The Spring 2016 issue of YES! Magazine featured articles on the theme “After Oil.” Bill McKibben, the founder of 350.org, wrote that, when it comes to climate change, the essential problem is not “industry versus environmentalists, or Republicans against Democrats. It’s people against physics.” For that reason, the compromises and trade-offs typical of most public policy debates will not work, because “lobbying physics is useless.” What does physics tell us? McKibben reported that we “have to keep 80 percent of the fossil fuel reserves we know about underground,” the aim of a Keep It in the Ground movement that began five years ago.
At that time, McKibben reported, environmentalists engaged in climate policy focused on reducing demand. Such an approach has been making “slow but steady progress.” Reducing demand was working, but not quickly enough, so the Keep It in the Ground movement focused on the supply side of climate policy. “We have to leave fossil fuel in the ground,” McKibben reported. The world’s remaining concentrations of fossil fuels can be understood as “money pits”—untapped coal, gas, and oil could be worth $20 trillion—or as “carbon bombs,” which will wreck the planet if they are used. For this reason, the Keep It in the Ground movement has opposed the Keystone pipeline and what would have been the world’s largest coal mine in Queensland, Australia, while advocating for colleges and universities, doctors’ associations, and churches from around the world to divest from fossil fuels. Blocking pipelines, McKibben wrote, cuts the fuse on the carbon bomb, while divestment campaigns have “driven the necessity of keeping carbon underground from the fringes into the heart of the world’s establishment.”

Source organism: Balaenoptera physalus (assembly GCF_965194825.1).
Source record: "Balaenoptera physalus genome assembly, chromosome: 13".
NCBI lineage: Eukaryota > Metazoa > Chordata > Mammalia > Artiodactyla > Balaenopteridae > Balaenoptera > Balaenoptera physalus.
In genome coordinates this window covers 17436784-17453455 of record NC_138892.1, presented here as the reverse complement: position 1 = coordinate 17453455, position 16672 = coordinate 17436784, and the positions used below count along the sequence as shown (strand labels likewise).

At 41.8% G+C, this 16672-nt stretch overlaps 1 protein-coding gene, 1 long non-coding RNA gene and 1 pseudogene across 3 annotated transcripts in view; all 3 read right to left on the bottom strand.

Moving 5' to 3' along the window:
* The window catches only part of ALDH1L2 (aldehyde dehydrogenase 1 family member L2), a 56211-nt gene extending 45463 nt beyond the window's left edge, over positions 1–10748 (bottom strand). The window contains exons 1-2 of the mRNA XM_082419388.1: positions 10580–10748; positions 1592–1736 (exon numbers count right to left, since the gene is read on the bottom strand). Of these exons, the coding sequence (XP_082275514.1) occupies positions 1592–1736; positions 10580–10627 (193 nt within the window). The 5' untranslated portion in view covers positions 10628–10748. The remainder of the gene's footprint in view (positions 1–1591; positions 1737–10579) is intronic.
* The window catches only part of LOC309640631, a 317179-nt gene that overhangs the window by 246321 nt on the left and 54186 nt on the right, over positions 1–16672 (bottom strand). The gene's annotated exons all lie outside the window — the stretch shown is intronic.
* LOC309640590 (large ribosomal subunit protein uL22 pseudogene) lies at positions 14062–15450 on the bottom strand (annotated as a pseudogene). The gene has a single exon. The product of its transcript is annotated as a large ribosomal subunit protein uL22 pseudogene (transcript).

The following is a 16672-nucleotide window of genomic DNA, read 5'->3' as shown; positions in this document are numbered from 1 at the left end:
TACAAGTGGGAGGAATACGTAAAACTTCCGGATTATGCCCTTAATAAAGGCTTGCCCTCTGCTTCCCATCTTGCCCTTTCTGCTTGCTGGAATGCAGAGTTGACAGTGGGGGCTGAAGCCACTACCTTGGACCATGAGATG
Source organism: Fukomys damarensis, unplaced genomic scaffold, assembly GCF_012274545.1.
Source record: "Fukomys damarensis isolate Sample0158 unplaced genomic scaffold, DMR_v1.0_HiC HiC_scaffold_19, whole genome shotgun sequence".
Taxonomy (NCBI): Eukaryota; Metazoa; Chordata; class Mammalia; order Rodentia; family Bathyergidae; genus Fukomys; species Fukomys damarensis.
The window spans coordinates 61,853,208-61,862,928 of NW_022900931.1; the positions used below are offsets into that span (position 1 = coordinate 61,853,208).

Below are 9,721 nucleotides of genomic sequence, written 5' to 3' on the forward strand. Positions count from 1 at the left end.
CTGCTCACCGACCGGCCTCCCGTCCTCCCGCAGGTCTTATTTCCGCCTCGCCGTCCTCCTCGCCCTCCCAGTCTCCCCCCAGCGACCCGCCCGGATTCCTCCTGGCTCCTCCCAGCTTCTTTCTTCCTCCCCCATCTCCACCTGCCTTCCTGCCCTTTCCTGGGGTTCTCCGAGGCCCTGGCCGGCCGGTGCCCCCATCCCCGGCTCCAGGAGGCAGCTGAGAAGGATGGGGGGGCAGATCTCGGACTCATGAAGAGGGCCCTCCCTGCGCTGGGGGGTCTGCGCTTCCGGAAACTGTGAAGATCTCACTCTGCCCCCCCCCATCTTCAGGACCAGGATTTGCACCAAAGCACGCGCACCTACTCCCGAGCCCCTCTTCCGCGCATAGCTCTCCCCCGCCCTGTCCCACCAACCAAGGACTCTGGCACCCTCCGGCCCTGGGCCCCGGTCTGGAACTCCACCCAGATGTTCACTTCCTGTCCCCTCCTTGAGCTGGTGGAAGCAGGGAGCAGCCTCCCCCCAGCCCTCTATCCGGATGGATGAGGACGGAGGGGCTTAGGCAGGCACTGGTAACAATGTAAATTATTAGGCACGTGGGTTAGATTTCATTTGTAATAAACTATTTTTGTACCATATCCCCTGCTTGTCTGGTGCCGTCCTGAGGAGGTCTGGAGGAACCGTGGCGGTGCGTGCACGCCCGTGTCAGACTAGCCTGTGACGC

With alternatives to fossil fuel becoming increasingly less expensive, “we don’t need to win this fight forever,” McKibben wrote. Instead, if we can hold off fossil fuel development for “just a few more years … we’ll have made the transition to clean energy irreversible.”
That transition was the focus of Richard Heinberg’s article, which reported on what the US could do in the next ten years to transition to 100 percent renewable energy. Heinberg, a Senior Fellow at the Post Carbon Institute, wrote that the transition to renewable energy would be unlike previous energy transitions, which were “additive” and “driven by opportunity, not policy.” We still use firewood, even after adding coal and other energy sources, for example. By contrast, the shift to renewable energy would involve trading our currently dominant energy sources for alternative ones “that have different characteristics,” entailing “hefty” challenges.
Heinberg and his colleague David Fridley, a scientist in the Energy Analysis Program at Lawrence Berkeley National Laboratory, have analyzed and assessed a variety of already-formulated plans for transitioning to 100 percent renewable energy. In Heinberg’s YES! Magazine article, he provided a summary of three “levels” of change, tailored to the United States. The first level focused on what can be done “relatively quickly and cheaply,” scaling up to the third level, which would take “long, expensive, sustained effort” to implement.
First, the transition would be kick-started by shifting electricity production from coal sources to solar and wind power. Since solar and wind power generate electricity, “it makes sense to electrify as much of our energy usage as we can,” Heinberg wrote. Along with retrofitting buildings for energy efficiency and increasing the market share of local organic foods, level one changes “could achieve at least a 40 percent reduction in carbon emissions in 10 to 20 years.”